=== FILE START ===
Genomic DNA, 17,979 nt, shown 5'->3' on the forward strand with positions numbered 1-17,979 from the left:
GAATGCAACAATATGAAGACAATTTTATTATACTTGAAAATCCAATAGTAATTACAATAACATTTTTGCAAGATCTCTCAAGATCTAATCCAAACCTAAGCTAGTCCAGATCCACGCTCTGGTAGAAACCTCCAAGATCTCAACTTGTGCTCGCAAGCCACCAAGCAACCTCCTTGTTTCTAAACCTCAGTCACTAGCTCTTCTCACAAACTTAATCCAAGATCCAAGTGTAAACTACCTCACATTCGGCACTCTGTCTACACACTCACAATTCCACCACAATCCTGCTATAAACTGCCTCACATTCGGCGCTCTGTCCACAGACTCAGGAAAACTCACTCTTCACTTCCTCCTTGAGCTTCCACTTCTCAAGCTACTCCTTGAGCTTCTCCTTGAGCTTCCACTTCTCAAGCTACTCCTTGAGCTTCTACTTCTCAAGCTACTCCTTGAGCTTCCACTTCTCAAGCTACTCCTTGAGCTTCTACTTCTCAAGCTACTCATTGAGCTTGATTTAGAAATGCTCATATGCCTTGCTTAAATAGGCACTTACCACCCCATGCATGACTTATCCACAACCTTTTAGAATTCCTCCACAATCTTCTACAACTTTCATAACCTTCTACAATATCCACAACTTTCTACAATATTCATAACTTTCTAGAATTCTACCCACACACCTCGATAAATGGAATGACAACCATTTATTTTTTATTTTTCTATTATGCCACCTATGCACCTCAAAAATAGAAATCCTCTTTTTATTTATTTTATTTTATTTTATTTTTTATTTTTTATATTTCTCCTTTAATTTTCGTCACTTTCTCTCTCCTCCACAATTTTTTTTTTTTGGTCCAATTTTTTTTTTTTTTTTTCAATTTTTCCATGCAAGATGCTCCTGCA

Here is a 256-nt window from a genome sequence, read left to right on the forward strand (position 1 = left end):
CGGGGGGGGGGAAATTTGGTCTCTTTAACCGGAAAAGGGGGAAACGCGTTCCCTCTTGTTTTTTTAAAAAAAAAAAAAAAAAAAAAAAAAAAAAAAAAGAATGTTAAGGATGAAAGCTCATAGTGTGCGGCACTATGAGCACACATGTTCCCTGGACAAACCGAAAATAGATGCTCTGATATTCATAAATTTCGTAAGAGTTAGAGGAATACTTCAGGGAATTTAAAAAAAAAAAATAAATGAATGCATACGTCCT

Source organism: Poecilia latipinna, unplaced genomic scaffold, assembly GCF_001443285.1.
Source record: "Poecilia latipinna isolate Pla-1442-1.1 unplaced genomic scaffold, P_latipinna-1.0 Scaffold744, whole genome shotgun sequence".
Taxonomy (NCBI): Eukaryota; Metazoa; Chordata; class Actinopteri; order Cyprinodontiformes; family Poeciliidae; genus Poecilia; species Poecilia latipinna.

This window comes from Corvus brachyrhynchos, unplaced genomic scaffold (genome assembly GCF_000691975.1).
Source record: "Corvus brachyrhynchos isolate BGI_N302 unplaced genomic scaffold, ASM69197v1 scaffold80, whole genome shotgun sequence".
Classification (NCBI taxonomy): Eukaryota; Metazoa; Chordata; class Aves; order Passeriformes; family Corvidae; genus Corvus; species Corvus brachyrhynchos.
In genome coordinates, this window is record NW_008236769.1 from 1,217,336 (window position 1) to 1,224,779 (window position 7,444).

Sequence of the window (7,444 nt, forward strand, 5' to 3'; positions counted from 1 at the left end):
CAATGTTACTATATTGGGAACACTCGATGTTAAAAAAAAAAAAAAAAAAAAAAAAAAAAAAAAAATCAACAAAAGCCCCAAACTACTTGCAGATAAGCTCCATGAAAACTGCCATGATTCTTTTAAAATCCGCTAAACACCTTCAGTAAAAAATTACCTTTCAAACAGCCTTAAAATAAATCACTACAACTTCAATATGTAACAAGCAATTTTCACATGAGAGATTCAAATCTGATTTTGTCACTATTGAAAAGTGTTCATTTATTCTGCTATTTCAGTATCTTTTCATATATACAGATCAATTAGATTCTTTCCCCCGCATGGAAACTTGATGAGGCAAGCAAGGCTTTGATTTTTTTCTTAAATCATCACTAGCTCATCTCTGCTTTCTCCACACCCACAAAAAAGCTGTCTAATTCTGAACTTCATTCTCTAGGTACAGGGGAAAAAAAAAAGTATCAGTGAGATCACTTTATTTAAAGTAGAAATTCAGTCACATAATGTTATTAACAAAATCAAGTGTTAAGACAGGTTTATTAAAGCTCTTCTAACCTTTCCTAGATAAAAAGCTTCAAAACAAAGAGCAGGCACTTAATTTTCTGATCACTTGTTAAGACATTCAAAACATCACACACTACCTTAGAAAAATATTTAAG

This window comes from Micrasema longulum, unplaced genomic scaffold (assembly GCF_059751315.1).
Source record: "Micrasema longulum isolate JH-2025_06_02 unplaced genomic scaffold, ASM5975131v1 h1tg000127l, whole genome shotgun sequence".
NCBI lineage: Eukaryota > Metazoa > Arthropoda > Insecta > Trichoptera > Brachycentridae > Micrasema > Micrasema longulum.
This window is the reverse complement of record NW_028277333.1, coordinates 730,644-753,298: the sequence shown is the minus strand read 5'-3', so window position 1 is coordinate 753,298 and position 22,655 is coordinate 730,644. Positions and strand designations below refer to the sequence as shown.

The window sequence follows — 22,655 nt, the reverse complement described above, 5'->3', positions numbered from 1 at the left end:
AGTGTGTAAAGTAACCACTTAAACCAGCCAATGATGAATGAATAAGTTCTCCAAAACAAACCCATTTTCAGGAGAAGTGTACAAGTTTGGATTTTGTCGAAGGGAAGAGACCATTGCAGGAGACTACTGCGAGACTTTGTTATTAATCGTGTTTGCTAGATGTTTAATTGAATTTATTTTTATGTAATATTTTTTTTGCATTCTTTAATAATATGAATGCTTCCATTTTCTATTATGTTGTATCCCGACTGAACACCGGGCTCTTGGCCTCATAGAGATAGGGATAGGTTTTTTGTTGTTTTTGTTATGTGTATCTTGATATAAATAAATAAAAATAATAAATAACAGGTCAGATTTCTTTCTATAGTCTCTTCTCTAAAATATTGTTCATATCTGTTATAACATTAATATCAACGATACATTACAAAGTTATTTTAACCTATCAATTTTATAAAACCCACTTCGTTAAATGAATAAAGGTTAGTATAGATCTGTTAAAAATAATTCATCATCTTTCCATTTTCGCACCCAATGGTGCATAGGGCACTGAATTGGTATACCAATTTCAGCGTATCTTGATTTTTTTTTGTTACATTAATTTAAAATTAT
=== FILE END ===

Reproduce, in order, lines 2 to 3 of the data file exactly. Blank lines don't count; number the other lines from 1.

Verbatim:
GAATGCAACAATATGAAGACAATTTTATTATACTTGAAAATCCAATAGTAATTACAATAACATTTTTGCAAGATCTCTCAAGATCTAATCCAAACCTAAGCTAGTCCAGATCCACGCTCTGGTAGAAACCTCCAAGATCTCAACTTGTGCTCGCAAGCCACCAAGCAACCTCCTTGTTTCTAAACCTCAGTCACTAGCTCTTCTCACAAACTTAATCCAAGATCCAAGTGTAAACTACCTCACATTCGGCACTCTGTCTACACACTCACAATTCCACCACAATCCTGCTATAAACTGCCTCACATTCGGCGCTCTGTCCACAGACTCAGGAAAACTCACTCTTCACTTCCTCCTTGAGCTTCCACTTCTCAAGCTACTCCTTGAGCTTCTCCTTGAGCTTCCACTTCTCAAGCTACTCCTTGAGCTTCTACTTCTCAAGCTACTCCTTGAGCTTCCACTTCTCAAGCTACTCCTTGAGCTTCTACTTCTCAAGCTACTCATTGAGCTTGATTTAGAAATGCTCATATGCCTTGCTTAAATAGGCACTTACCACCCCATGCATGACTTATCCACAACCTTTTAGAATTCCTCCACAATCTTCTACAACTTTCATAACCTTCTACAATATCCACAACTTTCTACAATATTCATAACTTTCTAGAATTCTACCCACACACCTCGATAAATGGAATGACAACCATTTATTTTTTATTTTTCTATTATGCCACCTATGCACCTCAAAAATAGAAATCCTCTTTTTATTTATTTTATTTTATTTTATTTTTTATTTTTTATATTTCTCCTTTAATTTTCGTCACTTTCTCTCTCCTCCACAATTTTTTTTTTTTGGTCCAATTTTTTTTTTTTTTTTTCAATTTTTCCATGCAAGATGCTCCTGCA

Here is a 256-nt window from a genome sequence, read left to right on the forward strand (position 1 = left end):